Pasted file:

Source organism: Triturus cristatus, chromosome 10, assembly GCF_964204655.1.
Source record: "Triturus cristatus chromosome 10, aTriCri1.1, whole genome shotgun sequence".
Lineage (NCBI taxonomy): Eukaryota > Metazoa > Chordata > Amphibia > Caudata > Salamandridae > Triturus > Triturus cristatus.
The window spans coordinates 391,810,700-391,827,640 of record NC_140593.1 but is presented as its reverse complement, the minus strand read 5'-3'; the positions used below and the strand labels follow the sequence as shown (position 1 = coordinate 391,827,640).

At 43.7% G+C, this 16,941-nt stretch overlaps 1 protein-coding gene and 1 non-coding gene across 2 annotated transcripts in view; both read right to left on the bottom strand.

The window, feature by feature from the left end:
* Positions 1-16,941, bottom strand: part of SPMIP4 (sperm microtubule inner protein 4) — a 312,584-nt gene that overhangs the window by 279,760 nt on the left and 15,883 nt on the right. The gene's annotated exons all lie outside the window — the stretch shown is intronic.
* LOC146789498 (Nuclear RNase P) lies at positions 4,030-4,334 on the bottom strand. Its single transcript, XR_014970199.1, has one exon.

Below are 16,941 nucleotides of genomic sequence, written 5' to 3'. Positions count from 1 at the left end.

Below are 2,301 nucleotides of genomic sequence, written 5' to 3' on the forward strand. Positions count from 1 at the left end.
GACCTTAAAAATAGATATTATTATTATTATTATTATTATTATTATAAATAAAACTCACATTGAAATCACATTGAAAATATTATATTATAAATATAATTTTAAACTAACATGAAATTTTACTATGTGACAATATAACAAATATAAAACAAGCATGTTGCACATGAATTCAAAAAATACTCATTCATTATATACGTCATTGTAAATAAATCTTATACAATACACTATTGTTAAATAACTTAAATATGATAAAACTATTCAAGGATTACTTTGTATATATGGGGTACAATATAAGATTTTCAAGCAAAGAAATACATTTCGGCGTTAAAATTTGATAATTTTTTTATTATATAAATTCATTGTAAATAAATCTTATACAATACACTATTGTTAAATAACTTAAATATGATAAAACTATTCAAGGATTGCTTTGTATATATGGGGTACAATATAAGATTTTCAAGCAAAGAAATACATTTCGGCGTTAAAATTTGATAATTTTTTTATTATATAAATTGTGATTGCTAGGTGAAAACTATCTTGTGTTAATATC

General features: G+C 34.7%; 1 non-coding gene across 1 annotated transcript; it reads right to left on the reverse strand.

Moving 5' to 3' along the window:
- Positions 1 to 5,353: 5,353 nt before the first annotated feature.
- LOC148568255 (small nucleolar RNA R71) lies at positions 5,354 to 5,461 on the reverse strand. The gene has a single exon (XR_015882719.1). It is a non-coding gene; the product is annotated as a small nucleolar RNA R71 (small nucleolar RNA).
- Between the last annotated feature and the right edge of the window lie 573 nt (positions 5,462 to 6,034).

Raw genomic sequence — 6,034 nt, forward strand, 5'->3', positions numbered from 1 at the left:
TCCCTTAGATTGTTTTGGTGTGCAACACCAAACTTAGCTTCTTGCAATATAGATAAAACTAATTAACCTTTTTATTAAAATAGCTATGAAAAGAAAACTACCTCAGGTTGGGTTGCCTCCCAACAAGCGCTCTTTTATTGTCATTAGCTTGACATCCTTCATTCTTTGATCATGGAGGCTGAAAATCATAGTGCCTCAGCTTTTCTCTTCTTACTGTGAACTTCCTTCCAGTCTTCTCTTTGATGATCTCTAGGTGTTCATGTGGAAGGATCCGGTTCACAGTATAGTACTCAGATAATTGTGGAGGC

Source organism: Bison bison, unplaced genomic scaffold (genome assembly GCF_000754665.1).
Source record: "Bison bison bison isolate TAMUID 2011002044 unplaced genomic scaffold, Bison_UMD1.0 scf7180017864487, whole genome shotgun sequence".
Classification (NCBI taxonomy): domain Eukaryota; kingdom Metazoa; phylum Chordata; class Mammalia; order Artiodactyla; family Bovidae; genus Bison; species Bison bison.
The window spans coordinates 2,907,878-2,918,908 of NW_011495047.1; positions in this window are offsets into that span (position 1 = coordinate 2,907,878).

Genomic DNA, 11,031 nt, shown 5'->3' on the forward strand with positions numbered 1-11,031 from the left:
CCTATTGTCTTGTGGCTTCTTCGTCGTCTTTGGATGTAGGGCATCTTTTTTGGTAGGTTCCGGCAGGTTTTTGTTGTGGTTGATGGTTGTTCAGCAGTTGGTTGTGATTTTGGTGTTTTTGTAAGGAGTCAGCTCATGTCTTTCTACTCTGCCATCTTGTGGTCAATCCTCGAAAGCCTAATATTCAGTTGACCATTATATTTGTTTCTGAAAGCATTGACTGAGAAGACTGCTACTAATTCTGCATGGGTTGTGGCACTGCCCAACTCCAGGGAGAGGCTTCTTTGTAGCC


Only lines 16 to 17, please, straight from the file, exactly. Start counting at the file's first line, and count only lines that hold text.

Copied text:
- Between the last annotated feature and the right edge of the window lie 573 nt (positions 5,462 to 6,034).

Raw genomic sequence — 6,034 nt, forward strand, 5'->3', positions numbered from 1 at the left: